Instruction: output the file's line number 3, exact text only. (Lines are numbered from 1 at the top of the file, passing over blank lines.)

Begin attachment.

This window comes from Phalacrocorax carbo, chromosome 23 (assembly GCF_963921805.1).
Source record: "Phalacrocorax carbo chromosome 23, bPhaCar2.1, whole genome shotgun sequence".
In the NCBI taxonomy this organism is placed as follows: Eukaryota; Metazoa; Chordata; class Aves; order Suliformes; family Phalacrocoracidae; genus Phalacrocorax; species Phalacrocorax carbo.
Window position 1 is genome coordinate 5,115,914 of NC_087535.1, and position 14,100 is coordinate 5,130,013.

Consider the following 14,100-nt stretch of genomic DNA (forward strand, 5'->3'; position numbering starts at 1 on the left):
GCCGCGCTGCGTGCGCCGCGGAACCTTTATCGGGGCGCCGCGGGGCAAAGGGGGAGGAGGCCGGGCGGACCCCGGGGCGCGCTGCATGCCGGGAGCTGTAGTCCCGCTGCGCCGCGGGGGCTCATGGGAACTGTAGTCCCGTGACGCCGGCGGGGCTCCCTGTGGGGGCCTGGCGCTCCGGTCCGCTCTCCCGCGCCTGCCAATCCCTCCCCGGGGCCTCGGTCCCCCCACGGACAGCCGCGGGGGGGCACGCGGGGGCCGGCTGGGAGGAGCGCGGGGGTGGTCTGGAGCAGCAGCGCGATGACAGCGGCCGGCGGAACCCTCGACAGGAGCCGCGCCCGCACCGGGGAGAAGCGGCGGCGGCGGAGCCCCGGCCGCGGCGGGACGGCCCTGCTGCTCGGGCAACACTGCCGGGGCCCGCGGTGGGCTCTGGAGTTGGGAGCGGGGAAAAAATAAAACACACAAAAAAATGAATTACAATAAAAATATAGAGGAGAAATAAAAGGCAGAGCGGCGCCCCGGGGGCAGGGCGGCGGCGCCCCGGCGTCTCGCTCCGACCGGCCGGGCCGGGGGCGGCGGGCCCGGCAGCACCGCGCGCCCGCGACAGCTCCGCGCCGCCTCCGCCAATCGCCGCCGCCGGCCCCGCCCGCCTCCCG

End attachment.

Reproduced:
In the NCBI taxonomy this organism is placed as follows: Eukaryota; Metazoa; Chordata; class Aves; order Suliformes; family Phalacrocoracidae; genus Phalacrocorax; species Phalacrocorax carbo.